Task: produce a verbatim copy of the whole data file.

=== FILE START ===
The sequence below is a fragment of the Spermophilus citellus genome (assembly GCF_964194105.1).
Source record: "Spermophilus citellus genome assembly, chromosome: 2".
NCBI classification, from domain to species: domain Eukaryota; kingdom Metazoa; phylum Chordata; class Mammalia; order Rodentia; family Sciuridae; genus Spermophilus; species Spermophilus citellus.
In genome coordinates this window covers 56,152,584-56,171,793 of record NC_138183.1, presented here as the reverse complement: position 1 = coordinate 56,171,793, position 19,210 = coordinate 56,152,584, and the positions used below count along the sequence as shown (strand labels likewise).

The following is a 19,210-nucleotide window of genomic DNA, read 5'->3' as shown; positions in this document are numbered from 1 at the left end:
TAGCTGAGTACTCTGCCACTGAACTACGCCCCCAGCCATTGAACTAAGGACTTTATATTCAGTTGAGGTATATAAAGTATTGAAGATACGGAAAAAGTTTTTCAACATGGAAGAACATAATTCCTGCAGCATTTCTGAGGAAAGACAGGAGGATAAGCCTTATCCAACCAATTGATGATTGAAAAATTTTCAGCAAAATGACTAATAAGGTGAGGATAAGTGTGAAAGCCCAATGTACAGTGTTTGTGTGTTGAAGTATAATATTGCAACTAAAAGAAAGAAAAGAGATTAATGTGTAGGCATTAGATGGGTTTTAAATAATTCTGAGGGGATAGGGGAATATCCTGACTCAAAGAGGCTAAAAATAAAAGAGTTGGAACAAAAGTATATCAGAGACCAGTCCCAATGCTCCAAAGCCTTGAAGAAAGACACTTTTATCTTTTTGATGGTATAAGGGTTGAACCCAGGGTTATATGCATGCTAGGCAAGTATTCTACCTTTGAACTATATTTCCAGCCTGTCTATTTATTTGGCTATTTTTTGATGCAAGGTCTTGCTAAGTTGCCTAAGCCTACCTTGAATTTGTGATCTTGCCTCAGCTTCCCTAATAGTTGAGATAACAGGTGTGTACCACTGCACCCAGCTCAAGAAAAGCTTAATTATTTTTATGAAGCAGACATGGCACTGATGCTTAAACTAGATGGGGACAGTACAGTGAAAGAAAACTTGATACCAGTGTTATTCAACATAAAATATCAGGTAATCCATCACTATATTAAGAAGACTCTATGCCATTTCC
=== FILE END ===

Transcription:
The sequence below is a fragment of the Spermophilus citellus genome (assembly GCF_964194105.1).
Source record: "Spermophilus citellus genome assembly, chromosome: 2".
NCBI classification, from domain to species: domain Eukaryota; kingdom Metazoa; phylum Chordata; class Mammalia; order Rodentia; family Sciuridae; genus Spermophilus; species Spermophilus citellus.
In genome coordinates this window covers 56,152,584-56,171,793 of record NC_138183.1, presented here as the reverse complement: position 1 = coordinate 56,171,793, position 19,210 = coordinate 56,152,584, and the positions used below count along the sequence as shown (strand labels likewise).

The following is a 19,210-nucleotide window of genomic DNA, read 5'->3' as shown; positions in this document are numbered from 1 at the left end:
TAGCTGAGTACTCTGCCACTGAACTACGCCCCCAGCCATTGAACTAAGGACTTTATATTCAGTTGAGGTATATAAAGTATTGAAGATACGGAAAAAGTTTTTCAACATGGAAGAACATAATTCCTGCAGCATTTCTGAGGAAAGACAGGAGGATAAGCCTTATCCAACCAATTGATGATTGAAAAATTTTCAGCAAAATGACTAATAAGGTGAGGATAAGTGTGAAAGCCCAATGTACAGTGTTTGTGTGTTGAAGTATAATATTGCAACTAAAAGAAAGAAAAGAGATTAATGTGTAGGCATTAGATGGGTTTTAAATAATTCTGAGGGGATAGGGGAATATCCTGACTCAAAGAGGCTAAAAATAAAAGAGTTGGAACAAAAGTATATCAGAGACCAGTCCCAATGCTCCAAAGCCTTGAAGAAAGACACTTTTATCTTTTTGATGGTATAAGGGTTGAACCCAGGGTTATATGCATGCTAGGCAAGTATTCTACCTTTGAACTATATTTCCAGCCTGTCTATTTATTTGGCTATTTTTTGATGCAAGGTCTTGCTAAGTTGCCTAAGCCTACCTTGAATTTGTGATCTTGCCTCAGCTTCCCTAATAGTTGAGATAACAGGTGTGTACCACTGCACCCAGCTCAAGAAAAGCTTAATTATTTTTATGAAGCAGACATGGCACTGATGCTTAAACTAGATGGGGACAGTACAGTGAAAGAAAACTTGATACCAGTGTTATTCAACATAAAATATCAGGTAATCCATCACTATATTAAGAAGACTCTATGCCATTTCC